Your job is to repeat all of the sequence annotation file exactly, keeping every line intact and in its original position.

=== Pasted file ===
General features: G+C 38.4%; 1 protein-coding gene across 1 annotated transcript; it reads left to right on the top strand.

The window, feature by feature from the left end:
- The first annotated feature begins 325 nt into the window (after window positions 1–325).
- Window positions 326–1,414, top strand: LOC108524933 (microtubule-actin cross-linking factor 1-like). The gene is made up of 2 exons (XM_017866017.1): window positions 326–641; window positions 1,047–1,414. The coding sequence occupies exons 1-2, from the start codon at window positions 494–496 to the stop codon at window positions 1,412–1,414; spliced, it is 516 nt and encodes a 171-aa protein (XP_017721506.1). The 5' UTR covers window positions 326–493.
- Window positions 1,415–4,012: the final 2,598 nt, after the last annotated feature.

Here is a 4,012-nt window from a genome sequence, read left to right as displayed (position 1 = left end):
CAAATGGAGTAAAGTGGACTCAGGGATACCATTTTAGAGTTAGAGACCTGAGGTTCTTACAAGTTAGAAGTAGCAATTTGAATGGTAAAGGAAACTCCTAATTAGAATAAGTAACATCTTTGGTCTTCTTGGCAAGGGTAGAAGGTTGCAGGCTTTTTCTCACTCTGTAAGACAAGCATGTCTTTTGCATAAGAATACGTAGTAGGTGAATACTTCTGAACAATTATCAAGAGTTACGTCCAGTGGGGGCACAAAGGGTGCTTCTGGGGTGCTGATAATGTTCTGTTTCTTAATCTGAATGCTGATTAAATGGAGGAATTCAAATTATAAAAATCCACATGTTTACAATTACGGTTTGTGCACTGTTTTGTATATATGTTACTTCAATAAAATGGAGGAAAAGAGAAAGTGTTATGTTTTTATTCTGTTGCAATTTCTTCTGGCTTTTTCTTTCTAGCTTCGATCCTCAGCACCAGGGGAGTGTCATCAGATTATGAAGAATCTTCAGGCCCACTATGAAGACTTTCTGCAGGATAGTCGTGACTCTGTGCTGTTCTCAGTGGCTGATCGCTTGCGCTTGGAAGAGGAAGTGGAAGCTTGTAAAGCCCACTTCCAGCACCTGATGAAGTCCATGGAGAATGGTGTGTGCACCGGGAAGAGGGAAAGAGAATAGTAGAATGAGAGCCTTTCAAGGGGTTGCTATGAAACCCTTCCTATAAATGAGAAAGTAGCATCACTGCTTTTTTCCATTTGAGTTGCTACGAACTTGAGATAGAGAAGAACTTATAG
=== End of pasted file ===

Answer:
General features: G+C 38.4%; 1 protein-coding gene across 1 annotated transcript; it reads left to right on the top strand.

The window, feature by feature from the left end:
- The first annotated feature begins 325 nt into the window (after window positions 1–325).
- Window positions 326–1,414, top strand: LOC108524933 (microtubule-actin cross-linking factor 1-like). The gene is made up of 2 exons (XM_017866017.1): window positions 326–641; window positions 1,047–1,414. The coding sequence occupies exons 1-2, from the start codon at window positions 494–496 to the stop codon at window positions 1,412–1,414; spliced, it is 516 nt and encodes a 171-aa protein (XP_017721506.1). The 5' UTR covers window positions 326–493.
- Window positions 1,415–4,012: the final 2,598 nt, after the last annotated feature.

Here is a 4,012-nt window from a genome sequence, read left to right as displayed (position 1 = left end):
CAAATGGAGTAAAGTGGACTCAGGGATACCATTTTAGAGTTAGAGACCTGAGGTTCTTACAAGTTAGAAGTAGCAATTTGAATGGTAAAGGAAACTCCTAATTAGAATAAGTAACATCTTTGGTCTTCTTGGCAAGGGTAGAAGGTTGCAGGCTTTTTCTCACTCTGTAAGACAAGCATGTCTTTTGCATAAGAATACGTAGTAGGTGAATACTTCTGAACAATTATCAAGAGTTACGTCCAGTGGGGGCACAAAGGGTGCTTCTGGGGTGCTGATAATGTTCTGTTTCTTAATCTGAATGCTGATTAAATGGAGGAATTCAAATTATAAAAATCCACATGTTTACAATTACGGTTTGTGCACTGTTTTGTATATATGTTACTTCAATAAAATGGAGGAAAAGAGAAAGTGTTATGTTTTTATTCTGTTGCAATTTCTTCTGGCTTTTTCTTTCTAGCTTCGATCCTCAGCACCAGGGGAGTGTCATCAGATTATGAAGAATCTTCAGGCCCACTATGAAGACTTTCTGCAGGATAGTCGTGACTCTGTGCTGTTCTCAGTGGCTGATCGCTTGCGCTTGGAAGAGGAAGTGGAAGCTTGTAAAGCCCACTTCCAGCACCTGATGAAGTCCATGGAGAATGGTGTGTGCACCGGGAAGAGGGAAAGAGAATAGTAGAATGAGAGCCTTTCAAGGGGTTGCTATGAAACCCTTCCTATAAATGAGAAAGTAGCATCACTGCTTTTTTCCATTTGAGTTGCTACGAACTTGAGATAGAGAAGAACTTATAG